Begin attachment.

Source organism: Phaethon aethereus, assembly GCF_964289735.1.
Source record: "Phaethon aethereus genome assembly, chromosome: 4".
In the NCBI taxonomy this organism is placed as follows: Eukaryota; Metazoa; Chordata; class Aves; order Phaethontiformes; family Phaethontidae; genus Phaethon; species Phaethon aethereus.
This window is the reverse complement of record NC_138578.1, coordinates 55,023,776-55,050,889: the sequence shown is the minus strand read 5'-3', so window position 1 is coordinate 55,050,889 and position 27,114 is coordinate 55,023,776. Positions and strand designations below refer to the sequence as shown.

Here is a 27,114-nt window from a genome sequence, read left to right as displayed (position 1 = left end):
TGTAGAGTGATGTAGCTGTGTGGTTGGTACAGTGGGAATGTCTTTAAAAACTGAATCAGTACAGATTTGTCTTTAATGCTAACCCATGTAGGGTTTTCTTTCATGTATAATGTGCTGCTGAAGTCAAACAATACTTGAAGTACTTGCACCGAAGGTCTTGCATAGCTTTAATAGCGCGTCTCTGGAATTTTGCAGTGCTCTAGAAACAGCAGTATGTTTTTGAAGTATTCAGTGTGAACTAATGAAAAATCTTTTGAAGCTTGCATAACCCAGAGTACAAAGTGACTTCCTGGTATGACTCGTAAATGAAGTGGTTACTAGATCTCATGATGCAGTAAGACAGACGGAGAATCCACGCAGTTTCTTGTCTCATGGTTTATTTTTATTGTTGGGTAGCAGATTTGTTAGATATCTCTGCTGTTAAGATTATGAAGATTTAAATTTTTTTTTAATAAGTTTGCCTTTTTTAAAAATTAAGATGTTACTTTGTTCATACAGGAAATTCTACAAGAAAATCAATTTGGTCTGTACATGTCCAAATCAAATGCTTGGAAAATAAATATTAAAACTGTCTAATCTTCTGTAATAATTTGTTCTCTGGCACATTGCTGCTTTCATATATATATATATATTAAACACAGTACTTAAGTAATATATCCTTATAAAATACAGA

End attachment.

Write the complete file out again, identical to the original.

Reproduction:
Source organism: Phaethon aethereus, assembly GCF_964289735.1.
Source record: "Phaethon aethereus genome assembly, chromosome: 4".
In the NCBI taxonomy this organism is placed as follows: Eukaryota; Metazoa; Chordata; class Aves; order Phaethontiformes; family Phaethontidae; genus Phaethon; species Phaethon aethereus.
This window is the reverse complement of record NC_138578.1, coordinates 55,023,776-55,050,889: the sequence shown is the minus strand read 5'-3', so window position 1 is coordinate 55,050,889 and position 27,114 is coordinate 55,023,776. Positions and strand designations below refer to the sequence as shown.

Here is a 27,114-nt window from a genome sequence, read left to right as displayed (position 1 = left end):
TGTAGAGTGATGTAGCTGTGTGGTTGGTACAGTGGGAATGTCTTTAAAAACTGAATCAGTACAGATTTGTCTTTAATGCTAACCCATGTAGGGTTTTCTTTCATGTATAATGTGCTGCTGAAGTCAAACAATACTTGAAGTACTTGCACCGAAGGTCTTGCATAGCTTTAATAGCGCGTCTCTGGAATTTTGCAGTGCTCTAGAAACAGCAGTATGTTTTTGAAGTATTCAGTGTGAACTAATGAAAAATCTTTTGAAGCTTGCATAACCCAGAGTACAAAGTGACTTCCTGGTATGACTCGTAAATGAAGTGGTTACTAGATCTCATGATGCAGTAAGACAGACGGAGAATCCACGCAGTTTCTTGTCTCATGGTTTATTTTTATTGTTGGGTAGCAGATTTGTTAGATATCTCTGCTGTTAAGATTATGAAGATTTAAATTTTTTTTTAATAAGTTTGCCTTTTTTAAAAATTAAGATGTTACTTTGTTCATACAGGAAATTCTACAAGAAAATCAATTTGGTCTGTACATGTCCAAATCAAATGCTTGGAAAATAAATATTAAAACTGTCTAATCTTCTGTAATAATTTGTTCTCTGGCACATTGCTGCTTTCATATATATATATATATTAAACACAGTACTTAAGTAATATATCCTTATAAAATACAGA